Hide in Place

Intrepid heroine Laney Bird left the NYPD in the firestorm of a high-profile case gone horribly wrong. Three years later, the ghosts of her past roar back to terrifying life and now jeopardize the young son she treasures above all else. In her debut novel, Hide in Place, author Emilya Naymark tells us about her passion for the crime/suspense genre, what it’s like to stay creative during a pandemic, and why it was love at first sight when she was first introduced to the hustle and bustle of New York.

Interviewer: Christina Hamlett

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Q: There’s certainly no question that the past year of lockdowns and social distancing has had an impact on our mindsets, energy levels and even our self-confidence. Had someone told you that your first novel would make its debut in the midst of so much global chaos, what would you have envisioned the challenges and benefits of such timing to be?

A: First, I would have laughed. It figures that after ten years of teaching myself how to write, how to outline, how to get an agent and finally getting published, it would happen at the oddest time in memory.

It’s an interesting question though, because I’m still learning how this all works. Almost every day I’m surprised by some aspect of the publishing journey that never occurred to me. For example, I only a few months ago learned that traditionally published books get published on Tuesdays.

To answer the question, my knowledge of publishing was so vague to begin with, that anything I might have envisioned as a challenge or benefit would have been completely off the mark. I’m monumentally grateful to and impressed with my agent, publisher and the bloggers who have reached out to me for treating my novel and my launch as if it were 2019.

Q: Versus those who have known since childhood they were meant to be savvy wordsmiths, it might be said that you yourself came late to the table as an aspiring author. With a university degree in Fine Art, at what point did you realize your original career choice might divert to unexpected destinations?

A: It might have been somewhat of a midlife crisis realization. I love art and being an artist, and that will never change. But when my son was in elementary school and the all-consuming level of attention and care he required lessened, I found being a designer simply did not fulfill me at the deep level I needed. I still love my design career and have no plans to give it up yet, but the creative outlet writing allows is completely different. It consumes me and gives me joy. Without this outlet, I’m a sad and gloomy person.

Q: Your family’s personal journey of danger, escape and relocation could be the stuff of a gripping novel as well. Can you share with us your three most vivid memories of those times and what they taught you about survival?

A: You make it sound very exciting! I was a child when we left the Soviet Union, and to me the entire process was an adventure. I didn’t worry about survival the way my parents did because I trusted them to take care of me. But I’ll tell you three things that left a lifelong impression:

  1. We lived in Italy for almost six months, in Ostia, on the outskirts of Rome. My parents booked us on a bus tour of northern Italy, and I got to shlep through Venice, Florence, and Sienna. We visited the Vatican and every church large and small, every ruin, and then descended into the catacombs. This experience forever instilled in me a love of Art and History.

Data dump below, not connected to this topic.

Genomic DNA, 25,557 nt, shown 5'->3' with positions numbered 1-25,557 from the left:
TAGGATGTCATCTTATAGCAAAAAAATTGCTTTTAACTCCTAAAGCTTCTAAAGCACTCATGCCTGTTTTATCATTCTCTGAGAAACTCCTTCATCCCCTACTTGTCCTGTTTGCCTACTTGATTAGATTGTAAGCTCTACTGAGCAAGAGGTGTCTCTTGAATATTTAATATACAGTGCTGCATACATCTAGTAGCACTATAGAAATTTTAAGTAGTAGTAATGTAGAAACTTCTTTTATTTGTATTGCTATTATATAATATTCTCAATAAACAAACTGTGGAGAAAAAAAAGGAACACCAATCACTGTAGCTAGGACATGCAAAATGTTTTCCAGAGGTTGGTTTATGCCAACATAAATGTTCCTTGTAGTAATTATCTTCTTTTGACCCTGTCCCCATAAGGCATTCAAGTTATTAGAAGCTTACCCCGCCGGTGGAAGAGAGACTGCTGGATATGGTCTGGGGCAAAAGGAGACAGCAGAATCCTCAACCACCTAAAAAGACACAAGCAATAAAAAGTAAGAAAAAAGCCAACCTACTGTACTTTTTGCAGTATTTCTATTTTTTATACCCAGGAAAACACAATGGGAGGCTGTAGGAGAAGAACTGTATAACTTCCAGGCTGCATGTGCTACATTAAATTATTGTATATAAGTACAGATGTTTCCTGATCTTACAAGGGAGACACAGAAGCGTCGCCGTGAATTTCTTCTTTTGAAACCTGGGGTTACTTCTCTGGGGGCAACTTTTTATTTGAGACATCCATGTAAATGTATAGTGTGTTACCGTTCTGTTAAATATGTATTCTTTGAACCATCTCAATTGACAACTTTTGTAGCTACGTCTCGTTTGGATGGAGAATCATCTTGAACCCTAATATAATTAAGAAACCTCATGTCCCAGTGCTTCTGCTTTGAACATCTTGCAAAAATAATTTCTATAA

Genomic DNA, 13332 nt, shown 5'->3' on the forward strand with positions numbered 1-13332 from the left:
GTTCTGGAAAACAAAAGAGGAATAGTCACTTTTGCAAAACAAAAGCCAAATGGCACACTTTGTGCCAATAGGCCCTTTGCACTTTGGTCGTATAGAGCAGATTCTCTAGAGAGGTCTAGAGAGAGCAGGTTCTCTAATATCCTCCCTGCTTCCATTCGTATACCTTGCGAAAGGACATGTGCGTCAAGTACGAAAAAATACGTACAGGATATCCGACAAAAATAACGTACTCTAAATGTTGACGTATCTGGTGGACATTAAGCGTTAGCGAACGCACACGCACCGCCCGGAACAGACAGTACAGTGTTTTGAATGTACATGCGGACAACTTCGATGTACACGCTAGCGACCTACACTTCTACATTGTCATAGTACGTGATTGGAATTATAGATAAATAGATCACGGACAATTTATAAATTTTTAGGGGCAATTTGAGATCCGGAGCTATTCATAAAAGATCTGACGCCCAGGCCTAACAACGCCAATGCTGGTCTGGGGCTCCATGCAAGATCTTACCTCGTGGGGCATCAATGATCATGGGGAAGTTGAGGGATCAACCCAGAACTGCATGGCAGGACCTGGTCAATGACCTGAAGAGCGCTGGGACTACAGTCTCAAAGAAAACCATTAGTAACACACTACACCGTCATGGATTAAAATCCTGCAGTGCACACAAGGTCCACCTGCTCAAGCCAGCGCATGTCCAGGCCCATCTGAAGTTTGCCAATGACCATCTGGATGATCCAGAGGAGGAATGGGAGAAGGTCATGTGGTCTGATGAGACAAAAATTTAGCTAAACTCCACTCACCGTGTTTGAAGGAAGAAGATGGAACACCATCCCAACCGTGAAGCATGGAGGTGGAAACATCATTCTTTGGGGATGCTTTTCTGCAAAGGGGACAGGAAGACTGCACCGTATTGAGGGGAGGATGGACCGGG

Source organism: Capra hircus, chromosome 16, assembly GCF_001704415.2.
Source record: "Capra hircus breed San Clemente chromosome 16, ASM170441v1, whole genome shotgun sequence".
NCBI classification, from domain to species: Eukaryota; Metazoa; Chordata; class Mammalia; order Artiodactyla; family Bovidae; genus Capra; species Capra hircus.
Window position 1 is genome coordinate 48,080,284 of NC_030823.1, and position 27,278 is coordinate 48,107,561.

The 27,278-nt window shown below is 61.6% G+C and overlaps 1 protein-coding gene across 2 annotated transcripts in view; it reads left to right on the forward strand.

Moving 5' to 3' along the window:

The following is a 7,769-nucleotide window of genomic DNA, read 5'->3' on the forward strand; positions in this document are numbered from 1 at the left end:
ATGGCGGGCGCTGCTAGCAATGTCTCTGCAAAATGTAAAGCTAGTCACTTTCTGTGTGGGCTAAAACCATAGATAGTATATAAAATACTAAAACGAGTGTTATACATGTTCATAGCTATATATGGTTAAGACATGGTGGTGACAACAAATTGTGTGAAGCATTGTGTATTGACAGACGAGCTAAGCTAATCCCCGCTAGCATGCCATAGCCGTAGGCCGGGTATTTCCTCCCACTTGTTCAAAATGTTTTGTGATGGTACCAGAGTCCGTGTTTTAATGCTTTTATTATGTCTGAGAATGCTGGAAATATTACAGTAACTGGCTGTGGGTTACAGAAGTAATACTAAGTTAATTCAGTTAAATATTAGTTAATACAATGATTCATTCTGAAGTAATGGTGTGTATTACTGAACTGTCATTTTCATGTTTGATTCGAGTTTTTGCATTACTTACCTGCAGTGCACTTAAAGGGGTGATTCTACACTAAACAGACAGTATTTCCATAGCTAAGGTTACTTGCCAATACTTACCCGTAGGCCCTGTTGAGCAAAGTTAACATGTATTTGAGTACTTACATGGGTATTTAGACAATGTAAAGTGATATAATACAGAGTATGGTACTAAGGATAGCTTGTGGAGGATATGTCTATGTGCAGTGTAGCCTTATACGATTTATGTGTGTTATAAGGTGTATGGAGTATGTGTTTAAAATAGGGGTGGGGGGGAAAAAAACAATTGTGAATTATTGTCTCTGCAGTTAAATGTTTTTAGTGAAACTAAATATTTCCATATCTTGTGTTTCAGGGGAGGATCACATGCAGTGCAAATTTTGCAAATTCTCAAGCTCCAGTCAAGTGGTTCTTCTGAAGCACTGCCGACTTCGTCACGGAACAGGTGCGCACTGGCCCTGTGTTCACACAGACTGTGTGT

2. When we came to New York and settled into our new lives, I couldn’t believe the abundance and variety of food available even to the poor, which we were at first. I’d never heard of things like peanut butter or nectarines. Everything was a discovery. A few years ago, I came across a stash of letters I wrote to my friends in Moscow when I was nine, and they were almost entirely about the different foods I had at school and at home. As to why I found those letters—my mother never sent them. Back then, receiving mail from the West was politically dangerous and my mother would not endanger my friends’ families.
  3. More than anything, I wanted to belong to my new country. I noticed that every morning my fourth-grade class started with everyone standing up, placing their hands over their hearts, and saying something. I had no idea what they were saying, but I wanted to say it, too. Using pantomime, I asked my classmates to write down the Pledge of Allegiance, translated it, and memorized it. To this day, saying the Pledge gets me emotional. It feels corny, but there you go. I could be at a high school football game or a Boy Scout meeting and I must gather myself after saying it. Every single time.

Q: You’ve described your discovery of New York as “a love and a muse.” Why?

A: I guess I’m a New Yorker through and through. What’s not to love? I mean, I even appreciated graffiti. Living in Queens gave me the freedom to walk to Manhattan over bridges, or take the subway, and have endless access to art, films, and music. From the age of thirteen, I was free to explore at will, and did. I remember once being too New York to ask Andy Warhol for an autograph, chatting with Tina Louise (of Gilligan’s Island fame) at an art opening, going backstage at concerts. Everything was an inspiration.

Q: How did writing and publishing short stories help develop the skills and discipline necessary to pen a full-length novel?

A: My first published piece started as a homework assignment from my first writing class, and that was the beginning of me learning how to assemble something resembling a story. I wrote novels all along, five or six of them. I queried with three and the third landed me my agent. The short stories happened simultaneously when I realized I could get publishing credits while querying the novels. Writing a novel is definitely a different beast than a short story, but I’ve learned to apply the same rules to both, and it has made both stronger.